The Tragedy Paper author Elizabeth LaBan: “I think my favorite love scene in The Tragedy Paper is really the least classically romantic one, though I would argue that it is quite romantic– it is when Vanessa is sick and not at all at her best, and Tim takes care of her in his tender, thoughtful way and then ends up falling asleep in her room. When I write a love scene, it is all about the intimacy and not about the sex. I try to conjure up the feelings I had for my high school boyfriend (my husband is totally okay with that!), and remember that intense longing for someone that was so hard to grasp.”

Love Me author Rachel Shukert: “For me, what’s sexy about a love scene is lead-up to it. The building tension wondering if it will happen, when it will happening, imagining as the reader what it will be like, how the characters will feel about it. That’s where all the excitement is for me, in the longing, the anticipation. The anticipation is the foreplay, the actual scene is the release. Not so different from real life, maybe!”

This Song Will Save Your Life author Leila Sales: “If you’re writing YA, or pretty much any genre that’s not outright erotica, do not ever have anybody ‘groan’ while they are making out. A little moaning is fine. Groaning is gross. Also, in any given novel, there is a limit on the number of times a love interest can brush the hair out of the protagonist’s face, and that number is ‘once.'”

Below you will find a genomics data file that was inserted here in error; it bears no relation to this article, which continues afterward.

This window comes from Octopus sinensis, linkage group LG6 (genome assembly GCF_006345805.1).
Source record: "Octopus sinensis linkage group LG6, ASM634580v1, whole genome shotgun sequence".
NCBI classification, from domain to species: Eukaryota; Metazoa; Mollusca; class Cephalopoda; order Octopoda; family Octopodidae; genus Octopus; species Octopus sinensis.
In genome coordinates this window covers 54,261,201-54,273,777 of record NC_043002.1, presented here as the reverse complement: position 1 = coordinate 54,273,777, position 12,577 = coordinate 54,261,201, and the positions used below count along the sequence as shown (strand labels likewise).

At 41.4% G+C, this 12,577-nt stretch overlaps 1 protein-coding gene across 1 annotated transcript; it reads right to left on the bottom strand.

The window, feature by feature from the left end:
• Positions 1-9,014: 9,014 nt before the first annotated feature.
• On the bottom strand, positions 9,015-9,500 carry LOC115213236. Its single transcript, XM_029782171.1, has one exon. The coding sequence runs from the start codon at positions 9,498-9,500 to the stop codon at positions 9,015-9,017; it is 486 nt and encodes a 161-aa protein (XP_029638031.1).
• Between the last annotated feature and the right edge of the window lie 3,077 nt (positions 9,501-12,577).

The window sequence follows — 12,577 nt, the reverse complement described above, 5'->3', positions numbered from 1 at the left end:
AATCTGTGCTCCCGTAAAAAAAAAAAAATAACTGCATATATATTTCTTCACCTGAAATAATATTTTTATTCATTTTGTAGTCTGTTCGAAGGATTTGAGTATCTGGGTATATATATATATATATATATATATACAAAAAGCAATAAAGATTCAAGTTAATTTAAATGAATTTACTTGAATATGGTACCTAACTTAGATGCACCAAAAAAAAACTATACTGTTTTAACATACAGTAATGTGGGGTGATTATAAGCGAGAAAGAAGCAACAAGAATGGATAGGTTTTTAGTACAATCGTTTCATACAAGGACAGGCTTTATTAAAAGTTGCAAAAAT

On the Road to Find Out author Rachel Toor: “I think love scenes are better with farts—or fear of farts, worries about bad breath, wondering about the state of one’s underthings, concerns about parts left too long ungroomed. On The Bachelor it’s all roses and swoons, but in life getting jiggy entails the incredible and terrifying act of coming this close to another person, a reality that can be messy, smelly, and often, pretty darned funny. I like fiction that’s more like life.”

Ruin & Rising author Leigh Bardugo: “Read great love scenes. Read romance authors like Sherry Thomas, Courtney Milan, Lisa Kleypas, Laura Kinsale, Kresley Cole. They write with varying degrees of ‘heat,’ but what they all have in common are the high emotional stakes their characters bring to a scene. Even if they’re just bantering, there’s always something more happening beneath the surface, there’s always something to lose.”